When the authors used a randomization test to see how rarely the patterns they found might arise by chance alone they obtained a highly significant result, with the probability p=0.000016. Our referees were baffled: their prior beliefs made them think the Book of Genesis could not possibly contain meaningful references to modern-day individuals, yet when the authors carried out additional analyses and checks the effect persisted.
That is, the probability of getting the results they did was 16 out of one million or 1 out of 62,500. The authors state: "Randomization analysis shows that the effect is significant at the level of 0.00002 [and] the proximity of ELS's with related meanings in the Book of Genesis is not due to chance." Harold Gans, a former cryptologist at the US Defense Department, replicated the work of the Israeli team and agreed with their conclusion. Witztum later claimed that, according to one measure, the probability of getting these results by chance is 1 in 4 million. He has apparently changed his mind and now claims that the probability p = 0.00000019 (1 out of 5.3 million).
As further evidence of the statistical significance of their results, the Israeli team analyzed the Hebrew version of the Book of Isaiah and the first 78,064 characters of a Hebrew translation of Tolstoy's War and Peace. They found many names in close proximity to birth or death dates, but the results were statistically insignificant. (The book of Genesis used in their study, the Koren version, has 78,064 characters.)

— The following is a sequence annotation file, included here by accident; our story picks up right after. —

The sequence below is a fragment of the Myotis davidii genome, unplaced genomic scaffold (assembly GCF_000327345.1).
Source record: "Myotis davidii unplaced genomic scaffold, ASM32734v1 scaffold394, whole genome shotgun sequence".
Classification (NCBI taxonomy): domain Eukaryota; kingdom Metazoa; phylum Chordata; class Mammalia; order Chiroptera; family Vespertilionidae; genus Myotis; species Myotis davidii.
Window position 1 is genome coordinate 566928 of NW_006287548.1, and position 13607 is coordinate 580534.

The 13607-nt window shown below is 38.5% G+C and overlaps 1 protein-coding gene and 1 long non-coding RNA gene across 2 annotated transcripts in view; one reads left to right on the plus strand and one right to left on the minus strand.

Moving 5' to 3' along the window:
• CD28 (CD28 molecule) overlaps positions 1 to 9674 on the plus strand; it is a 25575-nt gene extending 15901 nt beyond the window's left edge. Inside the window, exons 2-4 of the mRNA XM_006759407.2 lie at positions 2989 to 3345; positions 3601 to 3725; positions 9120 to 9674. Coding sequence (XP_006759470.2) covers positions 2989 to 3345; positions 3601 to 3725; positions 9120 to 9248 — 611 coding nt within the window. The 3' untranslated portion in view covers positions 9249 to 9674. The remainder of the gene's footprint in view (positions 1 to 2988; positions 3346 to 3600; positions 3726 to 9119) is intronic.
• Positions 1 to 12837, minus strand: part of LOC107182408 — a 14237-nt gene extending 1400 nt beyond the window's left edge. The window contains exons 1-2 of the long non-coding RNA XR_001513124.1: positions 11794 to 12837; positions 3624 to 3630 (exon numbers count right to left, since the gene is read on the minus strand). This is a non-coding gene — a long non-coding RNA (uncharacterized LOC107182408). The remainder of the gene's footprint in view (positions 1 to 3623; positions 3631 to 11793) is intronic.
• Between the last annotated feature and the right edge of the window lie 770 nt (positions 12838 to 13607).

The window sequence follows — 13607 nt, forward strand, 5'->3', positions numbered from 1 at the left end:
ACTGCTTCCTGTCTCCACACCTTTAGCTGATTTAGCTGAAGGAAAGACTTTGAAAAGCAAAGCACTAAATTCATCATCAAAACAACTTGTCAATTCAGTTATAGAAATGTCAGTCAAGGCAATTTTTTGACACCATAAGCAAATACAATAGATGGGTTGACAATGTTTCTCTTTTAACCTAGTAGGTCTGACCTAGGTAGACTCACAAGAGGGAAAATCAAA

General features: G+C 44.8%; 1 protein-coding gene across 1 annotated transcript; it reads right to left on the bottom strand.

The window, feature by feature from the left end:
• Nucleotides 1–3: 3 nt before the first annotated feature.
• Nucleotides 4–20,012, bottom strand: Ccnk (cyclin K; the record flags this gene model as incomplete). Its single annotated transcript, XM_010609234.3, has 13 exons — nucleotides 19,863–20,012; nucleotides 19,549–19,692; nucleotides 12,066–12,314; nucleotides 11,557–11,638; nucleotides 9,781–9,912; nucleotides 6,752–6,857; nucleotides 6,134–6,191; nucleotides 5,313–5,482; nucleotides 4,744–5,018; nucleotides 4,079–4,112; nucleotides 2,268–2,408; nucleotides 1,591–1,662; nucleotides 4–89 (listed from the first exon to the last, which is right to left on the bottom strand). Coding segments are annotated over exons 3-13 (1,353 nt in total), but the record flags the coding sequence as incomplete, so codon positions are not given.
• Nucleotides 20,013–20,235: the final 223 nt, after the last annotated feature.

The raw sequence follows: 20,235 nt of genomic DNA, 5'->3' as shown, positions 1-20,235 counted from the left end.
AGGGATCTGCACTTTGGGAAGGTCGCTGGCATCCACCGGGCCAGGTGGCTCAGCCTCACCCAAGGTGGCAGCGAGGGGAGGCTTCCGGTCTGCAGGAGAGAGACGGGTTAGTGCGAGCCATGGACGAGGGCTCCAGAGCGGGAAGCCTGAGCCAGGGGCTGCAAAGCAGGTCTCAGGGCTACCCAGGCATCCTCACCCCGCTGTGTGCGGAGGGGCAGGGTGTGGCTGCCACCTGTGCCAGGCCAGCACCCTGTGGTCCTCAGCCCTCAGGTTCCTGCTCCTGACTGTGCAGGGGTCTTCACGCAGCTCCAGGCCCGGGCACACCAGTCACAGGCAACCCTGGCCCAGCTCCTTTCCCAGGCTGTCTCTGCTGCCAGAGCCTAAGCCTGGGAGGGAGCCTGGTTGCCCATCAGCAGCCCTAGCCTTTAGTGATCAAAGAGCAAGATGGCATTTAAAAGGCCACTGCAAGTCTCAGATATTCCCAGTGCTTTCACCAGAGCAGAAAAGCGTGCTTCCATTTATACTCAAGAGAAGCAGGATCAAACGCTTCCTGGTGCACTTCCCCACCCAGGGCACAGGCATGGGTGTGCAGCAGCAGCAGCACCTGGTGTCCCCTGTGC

What does this all mean? To some it means that the patterns inGenesis are intentional and that AG is the ultimate author of the code. If so, should the Book of Isaiah, and any other book in the Bible that fails the ELS test, be dumped? Should we conclude that these statistics verify the claim that the Jews are the chosen people of AG, or that no more names should be added to list of Great Men in Israel unless they pass the ELS test? Unless other religions can duplicate such statistically improbable results, the mathematically minded supernaturalist might well consider them to be imposters. Should we translate all the sacred books of all the religions of the world into Hebrew and see how many great men of Israel are encoded there?